## Monday, November 12, 2012

### Video: Bayesian Methods Interpret Data Better

Another 15 minute talk, (to be) presented at the Psychonomic Society Special Session on Improving the Quality of Psychological Science. This talk briefly discusses sequential testing, the goal of achieving precision (as opposed to rejecting a null value), and multiple comparisons. The video can be found here.

1. Hi John,

This is a fantastic video! The baseball example is directly applicable to a problem that I have currently. Would like to see more of these. One general suggestion for future videos: would you be able to post your (R)JAGS code, and/or point to the chapters in your book that best describe the topics?

Very very nice. I appreciate this supplemental information to your text and look forward to the second edition.

Best regards,
Eric

2. Ah, your code is posted in a previous post! Sorry about that. My compliments on the video stand :-)

3. Thanks very much for the kind remarks about the video. Greatly appreciated.

and the links it has to a previous blog post.

Thanks again.

4. Hi John,

Excellent video, and I think the baseball example will prove to be a great motivator and learning tool for me.

In case you or others are interested, I'm including some R code that will create a data.frame of 2012 batting stats for all MLB players (so you don't have to copy/paste from ESPN):

require(XML)

#read in the html page and subset to just player data
#note the MLB could be substituted for NL or AL to get a single league of data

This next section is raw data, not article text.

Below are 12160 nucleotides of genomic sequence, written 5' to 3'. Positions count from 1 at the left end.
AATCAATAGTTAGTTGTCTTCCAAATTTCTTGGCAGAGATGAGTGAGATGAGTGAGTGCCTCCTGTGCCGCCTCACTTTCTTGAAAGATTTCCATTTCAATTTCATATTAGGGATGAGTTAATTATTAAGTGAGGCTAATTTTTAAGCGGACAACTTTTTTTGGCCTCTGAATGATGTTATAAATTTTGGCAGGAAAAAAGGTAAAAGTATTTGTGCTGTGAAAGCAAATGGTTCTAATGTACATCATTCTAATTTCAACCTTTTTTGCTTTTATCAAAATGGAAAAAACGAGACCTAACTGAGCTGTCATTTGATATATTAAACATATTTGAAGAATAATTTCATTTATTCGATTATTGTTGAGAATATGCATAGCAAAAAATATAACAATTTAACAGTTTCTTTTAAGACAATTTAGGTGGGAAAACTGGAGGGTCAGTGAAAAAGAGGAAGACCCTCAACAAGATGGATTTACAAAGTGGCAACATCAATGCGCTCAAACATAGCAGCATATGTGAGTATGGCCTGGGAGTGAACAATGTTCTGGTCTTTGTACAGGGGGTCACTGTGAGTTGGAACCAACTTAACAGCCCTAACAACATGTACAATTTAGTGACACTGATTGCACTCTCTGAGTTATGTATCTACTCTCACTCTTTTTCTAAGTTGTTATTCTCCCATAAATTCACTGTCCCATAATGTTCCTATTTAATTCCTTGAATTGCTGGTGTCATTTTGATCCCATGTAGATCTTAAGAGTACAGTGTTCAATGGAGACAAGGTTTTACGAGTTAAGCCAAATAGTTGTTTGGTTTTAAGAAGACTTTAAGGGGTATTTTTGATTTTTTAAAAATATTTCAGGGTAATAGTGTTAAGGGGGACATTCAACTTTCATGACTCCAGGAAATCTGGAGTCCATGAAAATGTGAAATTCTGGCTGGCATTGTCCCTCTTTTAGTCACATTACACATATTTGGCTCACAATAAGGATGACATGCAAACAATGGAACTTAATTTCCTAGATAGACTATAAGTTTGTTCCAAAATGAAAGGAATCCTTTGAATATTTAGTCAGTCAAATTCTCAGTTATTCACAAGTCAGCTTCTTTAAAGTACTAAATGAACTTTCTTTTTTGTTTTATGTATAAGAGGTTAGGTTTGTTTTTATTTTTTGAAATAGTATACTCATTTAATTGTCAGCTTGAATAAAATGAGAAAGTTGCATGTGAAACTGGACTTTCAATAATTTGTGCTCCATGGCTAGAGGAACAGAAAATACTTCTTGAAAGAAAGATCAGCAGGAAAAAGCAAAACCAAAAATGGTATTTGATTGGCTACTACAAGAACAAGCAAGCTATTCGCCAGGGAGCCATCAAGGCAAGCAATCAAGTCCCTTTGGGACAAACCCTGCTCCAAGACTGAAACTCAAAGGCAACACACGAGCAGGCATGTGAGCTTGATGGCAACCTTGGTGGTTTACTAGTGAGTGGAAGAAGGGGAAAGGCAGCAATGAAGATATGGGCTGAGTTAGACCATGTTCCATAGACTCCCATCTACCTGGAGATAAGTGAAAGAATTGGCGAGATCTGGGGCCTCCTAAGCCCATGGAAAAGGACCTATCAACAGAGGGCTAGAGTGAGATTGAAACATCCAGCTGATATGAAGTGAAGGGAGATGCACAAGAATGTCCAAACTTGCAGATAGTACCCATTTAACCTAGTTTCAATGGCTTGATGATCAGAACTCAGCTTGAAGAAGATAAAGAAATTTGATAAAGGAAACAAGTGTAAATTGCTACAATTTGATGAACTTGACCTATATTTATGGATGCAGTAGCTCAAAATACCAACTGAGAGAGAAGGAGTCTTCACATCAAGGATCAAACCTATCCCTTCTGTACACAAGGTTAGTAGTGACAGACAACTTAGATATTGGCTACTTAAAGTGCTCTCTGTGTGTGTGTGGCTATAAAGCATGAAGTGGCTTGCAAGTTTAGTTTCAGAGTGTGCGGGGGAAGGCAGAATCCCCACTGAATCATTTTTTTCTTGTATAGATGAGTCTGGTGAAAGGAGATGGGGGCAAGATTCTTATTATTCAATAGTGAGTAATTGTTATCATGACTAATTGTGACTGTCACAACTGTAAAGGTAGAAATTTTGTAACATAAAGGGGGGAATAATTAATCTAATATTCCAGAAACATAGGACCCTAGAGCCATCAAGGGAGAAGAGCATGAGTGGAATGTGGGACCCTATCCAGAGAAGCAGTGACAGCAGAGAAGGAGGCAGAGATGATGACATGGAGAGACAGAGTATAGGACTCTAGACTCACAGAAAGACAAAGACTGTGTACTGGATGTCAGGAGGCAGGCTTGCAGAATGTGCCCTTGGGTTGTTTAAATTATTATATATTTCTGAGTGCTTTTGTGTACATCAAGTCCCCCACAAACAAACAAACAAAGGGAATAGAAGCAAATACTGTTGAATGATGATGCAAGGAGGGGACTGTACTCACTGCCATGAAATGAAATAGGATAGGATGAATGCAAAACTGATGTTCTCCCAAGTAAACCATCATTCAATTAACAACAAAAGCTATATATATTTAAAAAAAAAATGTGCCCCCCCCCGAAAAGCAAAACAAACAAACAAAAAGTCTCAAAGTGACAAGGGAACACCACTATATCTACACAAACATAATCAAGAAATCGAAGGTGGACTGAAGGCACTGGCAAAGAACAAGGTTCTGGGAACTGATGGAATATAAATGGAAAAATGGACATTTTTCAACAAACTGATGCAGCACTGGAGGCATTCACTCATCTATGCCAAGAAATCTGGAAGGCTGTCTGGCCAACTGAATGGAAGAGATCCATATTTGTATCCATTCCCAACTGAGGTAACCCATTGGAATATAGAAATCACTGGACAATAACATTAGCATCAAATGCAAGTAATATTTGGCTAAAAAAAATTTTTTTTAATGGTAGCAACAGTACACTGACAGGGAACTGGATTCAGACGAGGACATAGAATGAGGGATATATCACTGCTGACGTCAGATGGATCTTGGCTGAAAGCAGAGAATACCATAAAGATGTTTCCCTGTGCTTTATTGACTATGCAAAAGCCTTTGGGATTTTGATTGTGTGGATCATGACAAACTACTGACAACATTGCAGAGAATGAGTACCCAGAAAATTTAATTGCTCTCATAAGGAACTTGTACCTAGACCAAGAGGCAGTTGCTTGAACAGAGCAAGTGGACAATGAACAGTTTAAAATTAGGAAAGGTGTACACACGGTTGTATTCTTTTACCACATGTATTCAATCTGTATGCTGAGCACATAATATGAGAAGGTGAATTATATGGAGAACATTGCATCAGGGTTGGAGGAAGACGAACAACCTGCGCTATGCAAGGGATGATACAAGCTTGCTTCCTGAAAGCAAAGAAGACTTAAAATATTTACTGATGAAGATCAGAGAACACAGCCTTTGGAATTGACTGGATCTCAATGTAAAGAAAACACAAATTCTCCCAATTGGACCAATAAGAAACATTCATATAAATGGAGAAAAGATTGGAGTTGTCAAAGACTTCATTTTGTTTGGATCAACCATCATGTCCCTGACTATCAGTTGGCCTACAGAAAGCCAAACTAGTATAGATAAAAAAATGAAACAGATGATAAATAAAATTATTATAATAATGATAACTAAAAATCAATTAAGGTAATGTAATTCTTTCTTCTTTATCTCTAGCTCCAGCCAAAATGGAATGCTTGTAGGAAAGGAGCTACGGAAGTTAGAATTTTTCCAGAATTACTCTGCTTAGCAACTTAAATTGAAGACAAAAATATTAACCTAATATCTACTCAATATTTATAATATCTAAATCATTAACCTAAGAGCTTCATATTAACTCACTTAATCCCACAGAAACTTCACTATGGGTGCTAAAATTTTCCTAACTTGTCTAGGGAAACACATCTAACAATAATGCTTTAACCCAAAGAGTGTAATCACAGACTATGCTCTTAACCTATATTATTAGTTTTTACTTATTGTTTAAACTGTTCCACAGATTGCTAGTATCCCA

baseball.tbl<-baseball$players_standard_batting baseball.tbl<-baseball.tbl[!(baseball.tbl$Rk %in% c("Rk","")),]

#These variables make the data compatible with the rest of Kruschke's code
baseball.tbl$AB<-as.numeric(as.character(baseball.tbl$AB ))
baseball.tbl$H<-as.numeric(as.character(baseball.tbl$H ))
baseball.tbl$AVG<-as.numeric(as.character(baseball.tbl$BA))
colnames(baseball.tbl)[2]<-"PLAYER"

#Subset to people with at-bats (currently includes those who never came to the plate, or those with PA but not AB)
baseball.ab<-baseball.tbl[as.numeric(as.character(baseball.tbl$AB)) > 0 & is.finite(as.numeric(as.character(baseball.tbl$AB))),]

#remove doppelgangers for traded players--just keep the players' TOTAL line
baseball.ab.total<-baseball.ab[!(baseball.ab$PLAYER %in% baseball.ab[duplicated(baseball.ab$PLAYER),"PLAYER"]) | baseball.ab$Tm=="TOT",] #alternately, only delete the players' TOTAL lines, and keep their partial seasons #baseball.ab.nototal<-baseball.ab[baseball.ab$Tm !="TOT",]

#make it compatible with Kruschke's script
dataFrame<-baseball.ab.total

5. Dear Matthew:

Thank you for the very useful code! Greatly appreciated!

--John

6. Great video it helped me complement the book reading.
Please make more of these, recorded short capsules on those key concepts where people usually get stuck.
Thank you again for your great contributions.
Luis Enrique Romero
Houston Texas

7. This comment has been removed by a blog administrator.